Besides Anderson, another cable person who surprised me in doing a really good job was Shep on FOX. He said he wasn’t Catholic, but he sure does have a great sense and feel for Catholicism. I’m sure Anderson isn’t Catholic, either. Proves you don’t have to be an insider to cover a religious story with respect and understand what’s going on. They are probably better explainers because they intuit what non-Catholic viewers might consider interesting and see the global picture better than some parochial Catholic commentaters who only see the disagreements in their own back yard.

    But who foisted Fr Cutie on Anderson? He seemed almost embarassed to bring Cutie into the conversation and never gave him much air time. It must have been a producer’s great idea.

    • Didn’t see that coverage myself, but I do wonder if the idea was to ask Fr. Cutié if he would still have been a Roman Catholic if only married clergy were permitted, or what. I imagine the idea was to get the Hispanic/Latino view on Pope Francis, and what it might mean for the Church, and would this stem the decline, or would the expectations be for a liberalising pope?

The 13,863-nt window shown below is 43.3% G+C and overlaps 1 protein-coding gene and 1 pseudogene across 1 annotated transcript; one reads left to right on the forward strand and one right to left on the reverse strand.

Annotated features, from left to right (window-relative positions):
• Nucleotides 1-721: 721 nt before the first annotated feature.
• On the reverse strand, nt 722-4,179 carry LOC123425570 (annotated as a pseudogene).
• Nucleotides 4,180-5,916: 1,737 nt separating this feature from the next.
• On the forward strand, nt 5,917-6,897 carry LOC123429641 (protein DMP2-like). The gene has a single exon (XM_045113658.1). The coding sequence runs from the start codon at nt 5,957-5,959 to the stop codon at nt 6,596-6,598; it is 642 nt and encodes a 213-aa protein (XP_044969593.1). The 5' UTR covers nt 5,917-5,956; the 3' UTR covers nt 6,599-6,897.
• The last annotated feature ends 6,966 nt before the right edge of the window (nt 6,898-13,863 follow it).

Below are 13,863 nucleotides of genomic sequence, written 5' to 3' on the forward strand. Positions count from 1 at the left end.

Strikes me that it would have been kind of embarrassing to ask “So do you still want to be Roman Catholic, and the only reason you’re an Episcopalian is because you were photographed canoodling on the beach?”, so maybe that’s why Cooper didn’t give much time to his guest 🙂

  4. JULIA (and other Catholic readers):

    Fox folks kept saying that the pope would be “inaugurated” on Tuesday.

    Is that the right word?

    • Vatican Radio site is calling it the “inaugural Mass of the pontificate”, if that’s any help 🙂

  5. Re: “inaugurated”. It had been a coronation ceremony for centuries until Paul VI gave away his tripartate crown and there are no more coronations. So now I think there is no good settled word for it because the Pope is actually Pope as soon as he accepts. Since that was done in conclave out of the sight of the people, perhaps it’s now just a formal public marking of his start. I’ve seen it called “installation”, but that’s not quite right, either. Benedict decreed that the Cardinals will again promise their obedience to Pope, this time in public.

    Good question. I’ll try to find what the event is called on the Pope’s calendar.